Hereditary Cancer Program
Our genetic counselors and physicians provide patients comprehensive cancer genetics services.
Approximately 5 to 10 percent of cancers are associated with an inherited gene mutation. Genetic testing can help determine whether a mutation is the underlying cause of an individual’s cancer and whether he or she has a higher risk of developing additional cancers. Genetic testing also may be informative for individuals who don’t have cancer but have a family history of cancer. Genetic test results have implications for other family members, as well.
Since 1998, our licensed and certified genetic counselors and physicians have been providing comprehensive cancer genetics services. These include cancer risk assessment, pre-test counseling, genetic testing, post-test counseling, and personalized recommendations for cancer screening and risk reduction.
- Please ask your healthcare provider to place a referral to the UC Davis Comprehensive Cancer Center, Hereditary Cancer Program. Many insurance plans require a referral from the patient’s primary care doctor to cover the appointment.
- Referrals from outside UC Davis may be faxed to 916-703-5266.
- For self-referrals and any questions, please call us at 916-734-5959, option 7.
- Diagnosis of cancer prior to age 50
- More than one relative with the same or related cancers
- Individuals with more than one primary cancer
- A relative who carries a mutation for hereditary cancer
- Diagnosis of rare or unusual cancers in the family
- Diagnosis of certain cancers along with Ashkenazi Jewish ancestry
- Multiple precancerous colon polyps found on colonoscopy
- During a genetic counseling session, the genetic counselor will ask you questions about your medical history and your family’s cancer history. This information helps estimate the chance that you or your family could have an inherited gene mutation that causes a higher risk of developing cancer.
- You may be offered genetic testing depending on your personal or family history of cancer. If so, the genetic counselor will explain the risks, benefits, limitations and implications of genetic testing so you can make an informed decision.
- If testing is indicated, cost, insurance coverage and privacy considerations will be discussed.
- Genetic testing is typically performed by drawing one tube of blood that is sent to a specialized clinical genetics laboratory for analysis. The genetic counselor will discuss the results with you.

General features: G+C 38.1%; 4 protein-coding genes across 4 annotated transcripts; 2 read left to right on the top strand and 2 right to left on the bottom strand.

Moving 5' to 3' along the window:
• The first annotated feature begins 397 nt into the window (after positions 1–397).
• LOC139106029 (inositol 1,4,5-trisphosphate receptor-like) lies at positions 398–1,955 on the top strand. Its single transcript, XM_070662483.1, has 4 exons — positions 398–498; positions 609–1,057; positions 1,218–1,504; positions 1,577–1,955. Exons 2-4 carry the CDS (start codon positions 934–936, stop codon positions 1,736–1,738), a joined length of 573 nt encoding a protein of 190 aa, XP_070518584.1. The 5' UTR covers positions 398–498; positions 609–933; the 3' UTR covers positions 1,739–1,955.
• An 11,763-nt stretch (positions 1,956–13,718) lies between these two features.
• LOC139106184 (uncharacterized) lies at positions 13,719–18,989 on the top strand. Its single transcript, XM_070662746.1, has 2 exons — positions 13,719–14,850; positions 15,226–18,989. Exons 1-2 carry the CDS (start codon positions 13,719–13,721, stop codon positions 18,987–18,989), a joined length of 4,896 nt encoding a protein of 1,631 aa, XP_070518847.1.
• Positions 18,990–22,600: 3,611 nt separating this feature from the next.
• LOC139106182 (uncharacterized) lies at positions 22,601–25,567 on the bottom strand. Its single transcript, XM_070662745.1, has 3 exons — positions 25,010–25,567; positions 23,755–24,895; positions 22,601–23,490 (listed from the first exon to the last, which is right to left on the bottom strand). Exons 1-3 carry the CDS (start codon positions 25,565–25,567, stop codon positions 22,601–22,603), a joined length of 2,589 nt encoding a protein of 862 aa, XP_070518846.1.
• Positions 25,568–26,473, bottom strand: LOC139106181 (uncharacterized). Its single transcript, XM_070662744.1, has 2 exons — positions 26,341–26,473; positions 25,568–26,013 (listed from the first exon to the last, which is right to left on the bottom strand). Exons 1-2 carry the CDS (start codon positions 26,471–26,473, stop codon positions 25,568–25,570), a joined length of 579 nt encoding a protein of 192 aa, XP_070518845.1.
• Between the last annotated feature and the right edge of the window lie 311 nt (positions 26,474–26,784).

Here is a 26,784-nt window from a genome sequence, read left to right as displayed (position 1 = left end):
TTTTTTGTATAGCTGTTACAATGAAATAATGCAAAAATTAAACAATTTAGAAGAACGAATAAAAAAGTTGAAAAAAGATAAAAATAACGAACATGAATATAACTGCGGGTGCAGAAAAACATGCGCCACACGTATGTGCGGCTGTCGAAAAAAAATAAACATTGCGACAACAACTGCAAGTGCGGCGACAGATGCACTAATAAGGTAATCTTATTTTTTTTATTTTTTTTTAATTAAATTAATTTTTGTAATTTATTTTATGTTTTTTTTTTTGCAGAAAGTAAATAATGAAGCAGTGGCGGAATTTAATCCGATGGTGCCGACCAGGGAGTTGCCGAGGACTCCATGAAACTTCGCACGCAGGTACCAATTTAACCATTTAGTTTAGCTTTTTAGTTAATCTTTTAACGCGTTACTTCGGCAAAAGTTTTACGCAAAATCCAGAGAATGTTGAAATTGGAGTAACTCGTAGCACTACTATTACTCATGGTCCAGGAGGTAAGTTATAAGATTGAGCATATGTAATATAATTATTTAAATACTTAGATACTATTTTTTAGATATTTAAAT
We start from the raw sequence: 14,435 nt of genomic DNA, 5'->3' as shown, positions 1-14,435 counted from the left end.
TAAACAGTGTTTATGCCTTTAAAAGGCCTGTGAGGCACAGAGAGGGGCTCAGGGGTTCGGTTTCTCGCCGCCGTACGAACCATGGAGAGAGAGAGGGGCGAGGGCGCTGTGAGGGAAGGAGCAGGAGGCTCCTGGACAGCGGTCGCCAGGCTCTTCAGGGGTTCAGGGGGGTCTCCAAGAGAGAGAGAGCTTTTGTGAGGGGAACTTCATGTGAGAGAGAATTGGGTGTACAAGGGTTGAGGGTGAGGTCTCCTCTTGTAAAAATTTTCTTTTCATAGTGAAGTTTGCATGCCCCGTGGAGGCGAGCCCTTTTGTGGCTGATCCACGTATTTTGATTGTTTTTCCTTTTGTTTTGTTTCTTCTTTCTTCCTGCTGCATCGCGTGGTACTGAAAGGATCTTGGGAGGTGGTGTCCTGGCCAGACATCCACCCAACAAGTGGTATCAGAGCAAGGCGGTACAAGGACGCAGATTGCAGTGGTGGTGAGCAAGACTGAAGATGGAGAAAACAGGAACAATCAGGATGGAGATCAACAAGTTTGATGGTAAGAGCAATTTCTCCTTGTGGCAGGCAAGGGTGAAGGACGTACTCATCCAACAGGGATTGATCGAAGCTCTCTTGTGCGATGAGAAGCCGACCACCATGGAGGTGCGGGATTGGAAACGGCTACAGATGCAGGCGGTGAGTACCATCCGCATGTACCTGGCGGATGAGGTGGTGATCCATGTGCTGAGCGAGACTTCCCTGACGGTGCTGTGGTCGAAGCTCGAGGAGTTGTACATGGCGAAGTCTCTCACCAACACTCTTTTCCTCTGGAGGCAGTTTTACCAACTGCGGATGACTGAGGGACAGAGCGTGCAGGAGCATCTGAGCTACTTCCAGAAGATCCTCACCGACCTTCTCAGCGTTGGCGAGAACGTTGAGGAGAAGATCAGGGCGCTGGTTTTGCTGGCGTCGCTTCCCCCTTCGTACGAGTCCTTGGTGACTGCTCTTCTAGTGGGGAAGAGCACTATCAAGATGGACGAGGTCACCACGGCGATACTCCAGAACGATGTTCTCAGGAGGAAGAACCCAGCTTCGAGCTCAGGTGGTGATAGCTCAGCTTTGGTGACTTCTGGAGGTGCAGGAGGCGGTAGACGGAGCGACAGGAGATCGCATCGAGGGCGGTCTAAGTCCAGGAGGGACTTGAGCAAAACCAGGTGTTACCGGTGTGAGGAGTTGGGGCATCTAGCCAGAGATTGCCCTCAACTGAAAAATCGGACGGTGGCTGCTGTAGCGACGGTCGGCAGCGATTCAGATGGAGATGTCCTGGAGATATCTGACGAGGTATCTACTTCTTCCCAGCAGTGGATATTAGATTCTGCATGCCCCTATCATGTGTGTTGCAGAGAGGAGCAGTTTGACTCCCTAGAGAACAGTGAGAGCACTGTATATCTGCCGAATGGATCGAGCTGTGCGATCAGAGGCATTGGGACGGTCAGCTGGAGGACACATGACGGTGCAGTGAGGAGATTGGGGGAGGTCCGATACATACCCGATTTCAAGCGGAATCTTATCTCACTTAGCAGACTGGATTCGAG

- We strongly encourage you to complete the Pre-Visit Family History Questionnaire and return to us prior to the appointment. You may need to contact relatives and obtain information regarding their health and cancer history.
- It is important to include information on your siblings, children, parents, aunts and uncles, grandparents and first cousins, even if they have not had cancer.
- The information that is most helpful includes:
- Which relatives have had cancer
- Their age at diagnosis
- The specific organ where the cancer originated
- The diagnosis of any benign tumors or pre-cancerous findings, such as colon polyps and skin growths
- The current age of all relatives, even if they have not had cancer, or the age at death
- If a family member has had genetic testing, please bring a copy of his/her laboratory test results to the appointment.
- Our clinic scheduler will determine prior to your appointment whether or not the appointment is covered by your health insurance and if a pre-authorization is needed. Please see this page for more information about insurance and billing at the UC Davis Comprehensive Cancer Center.
- Insurance coverage for genetic testing varies among health insurance policies. If required, a pre-authorization for the appropriate genetic test will be submitted by our staff following the visit. Otherwise, the genetic testing laboratory will notify you directly about out-of-pocket expenses. Most laboratories offer reduced fees depending on financial need; please bring this up with your genetic counselor.
- Consultations with the Familial Cancer Program are confidential and protected under the federal HIPAA law
- In 2008, a federal law was passed called the Genetic Information Nondiscrimination Act, which protects individuals against health insurance or employment discrimination based on their genetic information. Please ask your genetic counselor about any privacy concerns you may have.